Tiger Queen by Annie Sullivan
Released: September 10, 2019
A kingdom in the desert, in the middle of a horrible draught. A princess who must fight in an arena each month to prove her strength and capability of being the queen. A rogue group called the Desert Boys who steal the depleting water rations right from under the kings nose. Nothing is as it seems in this sandy tale, Tiger Queen.
I was very excited to get an e-ARC of this book from NetGalley, and I'm very happy I read it! A retelling of the short story "The Lady, or the Tiger?", I really enjoyed the world that the author built around this tale and now feel like I definitely need to read this short story.
Before I dive in, here's a short synopsis of Annie Sullivan's Tiger Queen:
Kateri is the princess of a desert kingdom in the middle of a long draught, leaving her citizens with not enough water to go around. Rationing the water is their only choice, and one that does not sit well with the townsfolk. Princess Kateri fights in the arena once a month until her birthday, proving she's strong enough to lead her desert kingdom. But, as secrets unravel, Kateri is forced to flee what she once knew to find the truth and defeat the man after her kingdom. She must band with the Desert Boys, street rats who steal the water from her people, if she stands any chance of defeating her final foe in the arena and saving her kingdom.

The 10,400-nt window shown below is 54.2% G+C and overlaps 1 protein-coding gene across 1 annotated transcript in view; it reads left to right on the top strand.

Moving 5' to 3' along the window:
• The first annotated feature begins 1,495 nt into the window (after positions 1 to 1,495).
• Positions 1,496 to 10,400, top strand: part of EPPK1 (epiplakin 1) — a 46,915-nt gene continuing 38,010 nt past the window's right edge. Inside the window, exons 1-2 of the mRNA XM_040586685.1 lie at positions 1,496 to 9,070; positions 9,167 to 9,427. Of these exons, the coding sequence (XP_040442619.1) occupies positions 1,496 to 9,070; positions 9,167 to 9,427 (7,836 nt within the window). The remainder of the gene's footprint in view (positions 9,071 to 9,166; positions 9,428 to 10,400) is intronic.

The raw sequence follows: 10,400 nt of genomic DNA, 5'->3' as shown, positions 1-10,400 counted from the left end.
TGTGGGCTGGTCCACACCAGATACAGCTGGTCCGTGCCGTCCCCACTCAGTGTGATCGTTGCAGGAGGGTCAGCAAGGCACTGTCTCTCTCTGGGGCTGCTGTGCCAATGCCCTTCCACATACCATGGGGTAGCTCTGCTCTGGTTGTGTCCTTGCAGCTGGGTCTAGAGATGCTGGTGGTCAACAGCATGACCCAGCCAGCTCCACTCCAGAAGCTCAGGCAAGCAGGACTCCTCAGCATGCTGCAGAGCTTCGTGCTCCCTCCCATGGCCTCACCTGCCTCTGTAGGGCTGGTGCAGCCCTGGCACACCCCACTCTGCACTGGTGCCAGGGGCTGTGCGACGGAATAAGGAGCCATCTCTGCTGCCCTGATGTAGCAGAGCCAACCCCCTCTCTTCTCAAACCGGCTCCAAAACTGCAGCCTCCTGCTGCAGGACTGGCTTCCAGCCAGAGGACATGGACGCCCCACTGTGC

While slightly predictable, I still devoured this story. I love a good enemies to lovers trope, but it was still pretty predictable.
That doesn't mean I don't love Cion, because I do. But, he reminded me a lot of pretty much every other male hero figure. The Desert Boys reminded me of The Lost Boys from Peter Pan, but also Robin Hood's band of thieves that give what they steal to the poor--except set in the desert, which I liked for a change.
I thought Kateri's character development was believable and made her a strong female character. I anticipated her bring stronger from the beginning, but with her running away and the emotions and feelings behind it she came across as like a damsel in distress. Luckily, I felt like that quickly went away. She definitely ended up not being your average princess, and brought up a lot of really important issues.
There are some interesting twists and deeper meanings throughout the book that gave the story just enough unpredictability to make it a fun read. I love a good villain, but I feel like the villains of this story were a bit cut and dry. I wish we had more insight behind Rodric and what made him become the "bad guy", which we get a little bit of, but perhaps that's just me being picky.
Overall, I definitely think this book was worth the read!